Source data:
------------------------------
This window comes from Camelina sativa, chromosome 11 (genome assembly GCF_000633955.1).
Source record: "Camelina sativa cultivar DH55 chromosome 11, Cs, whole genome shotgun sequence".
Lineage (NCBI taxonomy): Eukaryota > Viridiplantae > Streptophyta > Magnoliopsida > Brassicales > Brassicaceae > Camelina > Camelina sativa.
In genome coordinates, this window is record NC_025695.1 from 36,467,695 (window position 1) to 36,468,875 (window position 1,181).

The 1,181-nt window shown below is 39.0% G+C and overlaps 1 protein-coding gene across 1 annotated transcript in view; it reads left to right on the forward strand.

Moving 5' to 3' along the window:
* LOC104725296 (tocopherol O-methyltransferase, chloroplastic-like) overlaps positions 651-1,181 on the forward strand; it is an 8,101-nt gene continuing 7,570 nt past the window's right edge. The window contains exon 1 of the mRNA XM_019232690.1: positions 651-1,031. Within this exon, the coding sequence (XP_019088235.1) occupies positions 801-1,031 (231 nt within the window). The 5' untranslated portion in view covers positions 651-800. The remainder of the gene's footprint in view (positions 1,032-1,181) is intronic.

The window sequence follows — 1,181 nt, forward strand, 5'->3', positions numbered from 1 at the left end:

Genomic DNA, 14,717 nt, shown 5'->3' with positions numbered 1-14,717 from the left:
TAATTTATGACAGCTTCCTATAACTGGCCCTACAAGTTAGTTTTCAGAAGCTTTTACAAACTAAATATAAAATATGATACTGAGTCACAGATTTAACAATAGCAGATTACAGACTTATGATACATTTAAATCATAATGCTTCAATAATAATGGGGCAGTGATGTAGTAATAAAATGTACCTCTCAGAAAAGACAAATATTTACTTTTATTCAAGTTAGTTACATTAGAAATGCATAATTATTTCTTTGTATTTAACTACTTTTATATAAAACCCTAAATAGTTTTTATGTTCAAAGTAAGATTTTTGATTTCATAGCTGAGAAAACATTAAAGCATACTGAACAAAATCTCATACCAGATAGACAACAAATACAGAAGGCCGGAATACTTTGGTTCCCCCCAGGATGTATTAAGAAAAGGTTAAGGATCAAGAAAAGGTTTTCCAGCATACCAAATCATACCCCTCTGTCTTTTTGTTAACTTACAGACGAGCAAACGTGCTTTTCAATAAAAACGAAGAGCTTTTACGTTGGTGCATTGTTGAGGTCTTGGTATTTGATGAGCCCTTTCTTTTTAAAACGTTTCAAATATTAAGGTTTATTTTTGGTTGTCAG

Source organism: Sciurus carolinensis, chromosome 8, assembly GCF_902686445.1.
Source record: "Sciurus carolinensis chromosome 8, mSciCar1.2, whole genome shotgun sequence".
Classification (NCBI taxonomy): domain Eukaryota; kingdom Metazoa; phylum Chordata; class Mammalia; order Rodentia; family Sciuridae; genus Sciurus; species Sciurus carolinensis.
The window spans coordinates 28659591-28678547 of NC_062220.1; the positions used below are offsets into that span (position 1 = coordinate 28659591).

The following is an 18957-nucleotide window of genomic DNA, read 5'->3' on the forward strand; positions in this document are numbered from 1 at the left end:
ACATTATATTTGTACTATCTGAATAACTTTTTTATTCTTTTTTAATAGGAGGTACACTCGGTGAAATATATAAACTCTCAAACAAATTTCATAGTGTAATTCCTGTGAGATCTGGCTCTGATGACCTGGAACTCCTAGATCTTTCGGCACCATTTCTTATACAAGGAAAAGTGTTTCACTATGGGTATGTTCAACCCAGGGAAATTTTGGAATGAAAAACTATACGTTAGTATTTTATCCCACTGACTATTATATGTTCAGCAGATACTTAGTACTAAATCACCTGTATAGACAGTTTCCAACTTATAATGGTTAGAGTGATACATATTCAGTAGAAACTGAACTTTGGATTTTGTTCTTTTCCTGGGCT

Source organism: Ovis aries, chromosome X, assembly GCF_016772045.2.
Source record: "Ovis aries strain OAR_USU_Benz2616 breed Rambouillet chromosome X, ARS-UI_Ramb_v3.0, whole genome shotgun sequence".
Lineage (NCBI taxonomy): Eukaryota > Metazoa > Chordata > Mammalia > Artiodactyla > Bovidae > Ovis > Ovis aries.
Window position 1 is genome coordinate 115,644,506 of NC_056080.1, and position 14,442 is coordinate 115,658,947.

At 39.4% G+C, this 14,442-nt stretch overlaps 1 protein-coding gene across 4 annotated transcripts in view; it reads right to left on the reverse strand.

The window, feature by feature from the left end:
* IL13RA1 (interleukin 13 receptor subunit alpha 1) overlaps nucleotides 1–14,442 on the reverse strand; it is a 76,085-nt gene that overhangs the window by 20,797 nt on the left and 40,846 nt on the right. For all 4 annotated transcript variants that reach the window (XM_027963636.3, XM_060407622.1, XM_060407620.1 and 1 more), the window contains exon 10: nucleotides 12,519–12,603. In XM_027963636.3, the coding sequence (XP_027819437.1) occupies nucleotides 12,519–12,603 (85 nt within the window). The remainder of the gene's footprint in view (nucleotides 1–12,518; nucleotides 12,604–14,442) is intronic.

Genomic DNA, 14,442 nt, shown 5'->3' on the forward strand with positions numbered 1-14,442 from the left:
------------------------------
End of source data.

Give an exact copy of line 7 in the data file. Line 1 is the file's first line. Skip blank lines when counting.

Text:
* LOC104725296 (tocopherol O-methyltransferase, chloroplastic-like) overlaps positions 651-1,181 on the forward strand; it is an 8,101-nt gene continuing 7,570 nt past the window's right edge. The window contains exon 1 of the mRNA XM_019232690.1: positions 651-1,031. Within this exon, the coding sequence (XP_019088235.1) occupies positions 801-1,031 (231 nt within the window). The 5' untranslated portion in view covers positions 651-800. The remainder of the gene's footprint in view (positions 1,032-1,181) is intronic.